And I applaud my friend, Katharine, — sanctuarywithoutwalls — for rescuing me from any further despair. She tells me there is a source that deleted the word “meek” from its interpretation. In the New American Standard Bible, it is the “Gentle” that are “Blessed.” It is the “Gentle” that “inherit the Earth.” see Matthew 5-5. Now I can dig it. The Beatitude, that is, not the Earth. Give me the Blessed, too. I’ll be gentle.
Good post! Something most of us all struggle with.. turning the other cheek..can it be interpreted as meekness?
Hinduism doesn’t talk about meekness- acceptance and forgiveness – but most of our stories are about lots of anger and fighting. Valor is so cherished. The books maybe.
Acceptance and forgiveness. Both are active verbs. Nothing meek in either one of them.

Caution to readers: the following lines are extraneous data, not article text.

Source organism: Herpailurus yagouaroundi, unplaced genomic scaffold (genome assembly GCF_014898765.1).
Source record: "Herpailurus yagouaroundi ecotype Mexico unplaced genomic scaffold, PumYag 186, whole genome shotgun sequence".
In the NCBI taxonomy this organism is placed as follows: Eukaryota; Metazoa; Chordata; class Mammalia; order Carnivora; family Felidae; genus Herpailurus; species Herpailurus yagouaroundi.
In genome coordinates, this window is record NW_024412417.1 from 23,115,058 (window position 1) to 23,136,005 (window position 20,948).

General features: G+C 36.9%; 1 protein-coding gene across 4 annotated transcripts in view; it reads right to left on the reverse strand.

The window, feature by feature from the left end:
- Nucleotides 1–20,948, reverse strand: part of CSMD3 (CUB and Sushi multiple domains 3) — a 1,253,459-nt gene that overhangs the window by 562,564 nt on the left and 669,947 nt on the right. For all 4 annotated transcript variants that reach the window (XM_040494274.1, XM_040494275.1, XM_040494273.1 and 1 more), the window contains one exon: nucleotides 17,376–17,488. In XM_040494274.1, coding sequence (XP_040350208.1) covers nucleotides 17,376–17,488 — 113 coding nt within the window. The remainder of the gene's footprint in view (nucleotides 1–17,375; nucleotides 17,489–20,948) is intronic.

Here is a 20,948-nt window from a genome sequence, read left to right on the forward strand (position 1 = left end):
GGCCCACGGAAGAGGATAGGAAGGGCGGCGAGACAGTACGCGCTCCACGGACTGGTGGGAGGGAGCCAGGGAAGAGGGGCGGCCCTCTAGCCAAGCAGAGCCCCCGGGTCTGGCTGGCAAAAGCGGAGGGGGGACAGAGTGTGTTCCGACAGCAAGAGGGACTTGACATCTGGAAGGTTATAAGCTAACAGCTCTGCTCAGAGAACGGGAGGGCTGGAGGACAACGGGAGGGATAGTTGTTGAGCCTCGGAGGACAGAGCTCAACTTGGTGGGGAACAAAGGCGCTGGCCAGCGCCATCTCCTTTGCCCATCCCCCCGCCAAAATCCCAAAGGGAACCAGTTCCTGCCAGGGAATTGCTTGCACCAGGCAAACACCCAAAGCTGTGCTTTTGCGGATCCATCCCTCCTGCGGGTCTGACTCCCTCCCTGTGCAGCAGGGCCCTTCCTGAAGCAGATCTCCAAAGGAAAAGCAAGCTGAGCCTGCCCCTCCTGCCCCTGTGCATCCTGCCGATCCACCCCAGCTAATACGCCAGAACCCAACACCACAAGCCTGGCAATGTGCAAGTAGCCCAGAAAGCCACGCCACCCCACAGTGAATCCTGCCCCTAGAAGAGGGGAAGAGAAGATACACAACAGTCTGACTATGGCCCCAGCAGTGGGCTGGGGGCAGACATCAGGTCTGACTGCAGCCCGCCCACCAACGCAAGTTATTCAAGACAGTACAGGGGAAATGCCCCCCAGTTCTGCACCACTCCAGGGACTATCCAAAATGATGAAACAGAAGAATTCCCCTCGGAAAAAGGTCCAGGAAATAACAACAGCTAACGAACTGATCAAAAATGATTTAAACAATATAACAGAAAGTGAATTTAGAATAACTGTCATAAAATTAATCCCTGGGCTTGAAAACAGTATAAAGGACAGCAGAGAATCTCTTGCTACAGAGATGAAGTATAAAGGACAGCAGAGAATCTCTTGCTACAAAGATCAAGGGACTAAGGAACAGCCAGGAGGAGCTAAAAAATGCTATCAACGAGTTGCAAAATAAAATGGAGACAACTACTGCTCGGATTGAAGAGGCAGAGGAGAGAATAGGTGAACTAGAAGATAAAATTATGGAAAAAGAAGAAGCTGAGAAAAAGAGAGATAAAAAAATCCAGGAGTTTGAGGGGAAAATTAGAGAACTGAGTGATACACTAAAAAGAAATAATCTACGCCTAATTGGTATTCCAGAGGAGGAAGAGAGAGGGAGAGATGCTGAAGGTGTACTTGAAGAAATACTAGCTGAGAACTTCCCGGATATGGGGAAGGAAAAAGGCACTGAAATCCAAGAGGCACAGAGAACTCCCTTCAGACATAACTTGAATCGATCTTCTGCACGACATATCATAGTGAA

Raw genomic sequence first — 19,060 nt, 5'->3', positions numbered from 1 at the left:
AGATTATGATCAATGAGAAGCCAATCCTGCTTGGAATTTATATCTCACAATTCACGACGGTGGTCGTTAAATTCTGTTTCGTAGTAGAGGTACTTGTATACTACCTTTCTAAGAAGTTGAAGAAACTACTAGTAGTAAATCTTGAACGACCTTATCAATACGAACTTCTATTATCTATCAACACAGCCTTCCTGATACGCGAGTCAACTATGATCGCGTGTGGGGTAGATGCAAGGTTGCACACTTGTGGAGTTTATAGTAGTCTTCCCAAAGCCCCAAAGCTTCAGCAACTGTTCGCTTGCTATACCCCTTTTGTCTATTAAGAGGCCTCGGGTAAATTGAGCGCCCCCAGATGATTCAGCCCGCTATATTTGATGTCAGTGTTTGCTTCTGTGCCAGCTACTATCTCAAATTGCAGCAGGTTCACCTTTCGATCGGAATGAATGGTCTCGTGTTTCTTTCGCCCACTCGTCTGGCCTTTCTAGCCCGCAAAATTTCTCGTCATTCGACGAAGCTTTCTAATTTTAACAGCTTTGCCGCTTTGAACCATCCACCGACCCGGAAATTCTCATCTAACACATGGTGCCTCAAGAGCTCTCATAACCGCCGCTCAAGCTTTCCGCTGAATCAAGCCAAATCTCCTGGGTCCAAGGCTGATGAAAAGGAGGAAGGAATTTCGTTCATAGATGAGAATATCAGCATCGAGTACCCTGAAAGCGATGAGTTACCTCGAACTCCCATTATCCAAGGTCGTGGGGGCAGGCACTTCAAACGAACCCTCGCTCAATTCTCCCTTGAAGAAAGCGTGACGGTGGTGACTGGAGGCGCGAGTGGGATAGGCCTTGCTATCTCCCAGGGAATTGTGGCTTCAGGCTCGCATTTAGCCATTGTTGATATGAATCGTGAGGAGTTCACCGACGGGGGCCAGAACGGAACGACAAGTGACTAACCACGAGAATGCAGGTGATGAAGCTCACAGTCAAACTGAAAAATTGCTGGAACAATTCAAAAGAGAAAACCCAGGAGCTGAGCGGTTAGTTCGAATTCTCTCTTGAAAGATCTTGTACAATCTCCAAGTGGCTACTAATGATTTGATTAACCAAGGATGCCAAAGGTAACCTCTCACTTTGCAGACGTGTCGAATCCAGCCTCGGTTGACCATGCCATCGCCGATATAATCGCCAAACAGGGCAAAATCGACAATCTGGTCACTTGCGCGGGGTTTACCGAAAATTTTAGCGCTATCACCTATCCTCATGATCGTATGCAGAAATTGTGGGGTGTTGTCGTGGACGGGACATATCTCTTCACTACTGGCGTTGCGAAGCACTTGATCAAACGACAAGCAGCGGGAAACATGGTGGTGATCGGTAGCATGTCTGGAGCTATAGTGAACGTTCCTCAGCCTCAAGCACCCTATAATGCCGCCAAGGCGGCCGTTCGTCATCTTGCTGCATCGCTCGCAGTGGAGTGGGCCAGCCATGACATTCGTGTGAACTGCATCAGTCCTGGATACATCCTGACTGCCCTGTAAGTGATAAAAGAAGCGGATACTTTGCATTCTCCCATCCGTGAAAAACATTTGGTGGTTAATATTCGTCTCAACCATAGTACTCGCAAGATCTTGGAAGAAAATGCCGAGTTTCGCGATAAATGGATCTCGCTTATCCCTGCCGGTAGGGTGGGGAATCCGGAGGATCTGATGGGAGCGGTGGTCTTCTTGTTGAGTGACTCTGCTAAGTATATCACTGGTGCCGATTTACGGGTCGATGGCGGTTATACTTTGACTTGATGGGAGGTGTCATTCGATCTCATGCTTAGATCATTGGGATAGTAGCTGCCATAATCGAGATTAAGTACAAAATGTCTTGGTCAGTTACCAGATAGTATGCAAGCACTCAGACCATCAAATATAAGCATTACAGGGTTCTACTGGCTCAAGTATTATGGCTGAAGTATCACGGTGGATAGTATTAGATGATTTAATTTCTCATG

Thanks for the observation.
Actually, the word “meek” was a mistranslation–the “committee” that put together the King James Bible picked an Old Norse word with the wrong connotations–“gentle” would have been a much better choice. For information on a manuscript with the Beatitudes and the Lord’s Prayer in Aramaic can be found in Prayers of the Cosmos, and in The Hidden Gospel: Decoding the Spiritual Message of the Aramaic Jesus, both by Neil Douglas-Klotz. In Prayers of the Cosmos he gives ten possible translations for each line of the Beatitudes and the Lord’s prayer–completely different way of expressing the metaphors. In fact, I wanted a “one translation” of my own (I’m a linguist), so I studied his work and came up with one–will share it if you’re interested…. It’s cool you SEE this without knowing you know it! best, ally